calls to action

15 crucial web design trends for 2016 & beyond

Lots of publishers reveal their annual web design trends at the end of the year.

I thought I’d be different and conduct a meta-study, bringing you what I consider to be the most cogent predictions from across the web.

Hopefully that means this is the only trends post you’ll need this year. So, put your feet up and read on, as we explore the larger trends, to the finer detail.

10 brilliant examples of calls to action

The concept behind a call to action is simple: you ask somebody to do something, whether it’s to buy a product or sign up to an email list, or even just to read a blog post. 

Essentially you are giving somebody a nudge in the right direction, like a 21st century version of the guy in the shop saying, ‘Are you ready to pay for that, sir?’

Do your calls to action grab users’ attention?

There are many factors that can influence the design of your call-to-action and it’s certainly a feature that benefits from extensive testing and tweaking.

An effective CTA should leave the shopper in no doubt about the next step they need to take to add an item to their basket, complete a purchase etc. 

To achieve this, they need to catch the user’s attention, and eyetracking is a great way to measure the effectiveness of different CTA designs.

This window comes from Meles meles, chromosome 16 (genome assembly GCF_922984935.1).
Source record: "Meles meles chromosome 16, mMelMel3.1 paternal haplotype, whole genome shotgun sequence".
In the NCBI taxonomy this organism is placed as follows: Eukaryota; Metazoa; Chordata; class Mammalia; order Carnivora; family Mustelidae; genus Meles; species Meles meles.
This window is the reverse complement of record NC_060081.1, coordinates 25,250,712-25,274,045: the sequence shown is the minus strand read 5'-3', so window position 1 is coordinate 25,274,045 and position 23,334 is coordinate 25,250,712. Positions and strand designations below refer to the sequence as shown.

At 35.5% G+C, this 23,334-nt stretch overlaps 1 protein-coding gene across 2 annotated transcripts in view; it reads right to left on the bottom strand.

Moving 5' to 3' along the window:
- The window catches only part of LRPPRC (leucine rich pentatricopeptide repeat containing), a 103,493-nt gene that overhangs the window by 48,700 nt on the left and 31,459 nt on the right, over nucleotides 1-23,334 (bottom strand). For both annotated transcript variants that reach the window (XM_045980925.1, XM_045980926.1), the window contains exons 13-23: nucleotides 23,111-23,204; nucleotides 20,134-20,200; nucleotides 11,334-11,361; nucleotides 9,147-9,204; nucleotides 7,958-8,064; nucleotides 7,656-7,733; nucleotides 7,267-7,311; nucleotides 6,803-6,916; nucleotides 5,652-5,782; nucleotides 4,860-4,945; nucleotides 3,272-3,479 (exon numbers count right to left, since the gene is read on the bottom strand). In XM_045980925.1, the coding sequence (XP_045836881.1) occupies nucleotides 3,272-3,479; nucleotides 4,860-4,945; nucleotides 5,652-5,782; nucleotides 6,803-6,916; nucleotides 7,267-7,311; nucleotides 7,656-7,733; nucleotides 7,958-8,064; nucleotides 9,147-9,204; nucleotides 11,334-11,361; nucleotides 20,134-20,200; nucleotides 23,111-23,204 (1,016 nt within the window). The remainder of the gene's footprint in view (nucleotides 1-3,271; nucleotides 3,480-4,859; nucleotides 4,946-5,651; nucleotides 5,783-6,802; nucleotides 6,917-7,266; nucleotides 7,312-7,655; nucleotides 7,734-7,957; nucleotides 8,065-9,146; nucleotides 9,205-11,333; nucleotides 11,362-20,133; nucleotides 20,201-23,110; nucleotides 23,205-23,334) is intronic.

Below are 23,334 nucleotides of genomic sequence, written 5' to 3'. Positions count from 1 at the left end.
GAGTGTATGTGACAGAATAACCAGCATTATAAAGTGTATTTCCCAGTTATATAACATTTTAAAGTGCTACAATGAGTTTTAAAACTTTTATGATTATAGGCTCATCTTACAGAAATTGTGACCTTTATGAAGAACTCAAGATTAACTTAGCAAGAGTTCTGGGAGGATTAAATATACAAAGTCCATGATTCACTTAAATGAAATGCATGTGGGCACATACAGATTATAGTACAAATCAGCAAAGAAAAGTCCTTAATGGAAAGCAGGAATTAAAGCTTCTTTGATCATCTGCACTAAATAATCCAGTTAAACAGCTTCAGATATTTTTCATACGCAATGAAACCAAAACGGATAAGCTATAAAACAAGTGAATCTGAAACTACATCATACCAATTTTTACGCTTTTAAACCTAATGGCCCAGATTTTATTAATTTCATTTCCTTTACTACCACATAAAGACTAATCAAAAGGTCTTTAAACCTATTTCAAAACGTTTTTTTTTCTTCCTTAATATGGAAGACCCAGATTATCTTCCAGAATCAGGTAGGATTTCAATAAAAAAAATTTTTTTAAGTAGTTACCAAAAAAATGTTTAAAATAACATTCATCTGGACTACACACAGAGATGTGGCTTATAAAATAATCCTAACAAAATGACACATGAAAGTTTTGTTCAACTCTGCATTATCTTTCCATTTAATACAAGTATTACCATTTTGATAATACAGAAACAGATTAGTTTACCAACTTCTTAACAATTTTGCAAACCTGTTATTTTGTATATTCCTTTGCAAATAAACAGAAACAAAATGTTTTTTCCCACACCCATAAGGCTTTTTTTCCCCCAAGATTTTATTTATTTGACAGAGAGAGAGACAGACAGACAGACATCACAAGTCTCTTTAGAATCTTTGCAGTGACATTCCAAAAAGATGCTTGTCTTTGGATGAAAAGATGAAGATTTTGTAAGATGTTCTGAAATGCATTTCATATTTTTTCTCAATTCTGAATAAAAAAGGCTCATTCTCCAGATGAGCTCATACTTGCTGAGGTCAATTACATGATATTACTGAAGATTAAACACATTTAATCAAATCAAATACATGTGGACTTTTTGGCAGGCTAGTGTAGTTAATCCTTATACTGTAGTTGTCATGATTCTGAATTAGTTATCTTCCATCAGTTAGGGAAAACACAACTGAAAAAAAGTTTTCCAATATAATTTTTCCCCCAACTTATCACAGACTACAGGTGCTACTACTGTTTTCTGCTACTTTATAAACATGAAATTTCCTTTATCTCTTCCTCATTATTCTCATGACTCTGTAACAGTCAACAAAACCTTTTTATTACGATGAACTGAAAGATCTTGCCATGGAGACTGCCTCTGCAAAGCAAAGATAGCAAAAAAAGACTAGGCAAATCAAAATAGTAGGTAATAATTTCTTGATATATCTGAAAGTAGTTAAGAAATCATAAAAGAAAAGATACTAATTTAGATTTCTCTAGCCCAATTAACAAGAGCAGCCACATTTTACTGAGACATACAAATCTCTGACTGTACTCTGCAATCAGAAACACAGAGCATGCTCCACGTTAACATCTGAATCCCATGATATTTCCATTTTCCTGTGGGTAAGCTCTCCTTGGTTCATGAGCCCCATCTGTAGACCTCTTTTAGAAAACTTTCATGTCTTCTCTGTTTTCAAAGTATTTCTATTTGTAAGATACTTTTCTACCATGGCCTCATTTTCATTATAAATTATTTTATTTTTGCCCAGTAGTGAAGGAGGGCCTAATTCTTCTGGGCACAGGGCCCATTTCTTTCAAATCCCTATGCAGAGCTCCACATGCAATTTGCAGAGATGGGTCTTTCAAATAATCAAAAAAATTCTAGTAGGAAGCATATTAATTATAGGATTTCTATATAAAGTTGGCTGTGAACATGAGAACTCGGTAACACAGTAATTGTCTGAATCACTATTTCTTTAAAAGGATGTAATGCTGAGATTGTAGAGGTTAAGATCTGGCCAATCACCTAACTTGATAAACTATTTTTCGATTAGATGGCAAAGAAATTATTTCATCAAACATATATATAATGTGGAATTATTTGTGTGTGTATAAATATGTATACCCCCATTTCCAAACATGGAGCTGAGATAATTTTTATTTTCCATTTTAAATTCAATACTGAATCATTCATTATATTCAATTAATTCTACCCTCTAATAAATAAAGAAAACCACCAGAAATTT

Thanks to Luke Hay, Research and UX Director at noporkpies, we have some useful tests on CTA design for you… 

Three case studies to help improve your email marketing conversion rates

Having recently published an article about why email isn’t dead, I thought it would be useful to roundup some case studies to help marketers inject some life into their own campaigns.

I’ve previously looked at how testing subject lines and segmentation can improve email marketing, but these three studies focus more on calls-to-action.

Hopefully they should provide some inspiration for marketers who are in the process of testing their own email messages.

For more information on this topic download the Econsultancy Email Marketing Census 2014 or check out our new Case Study Database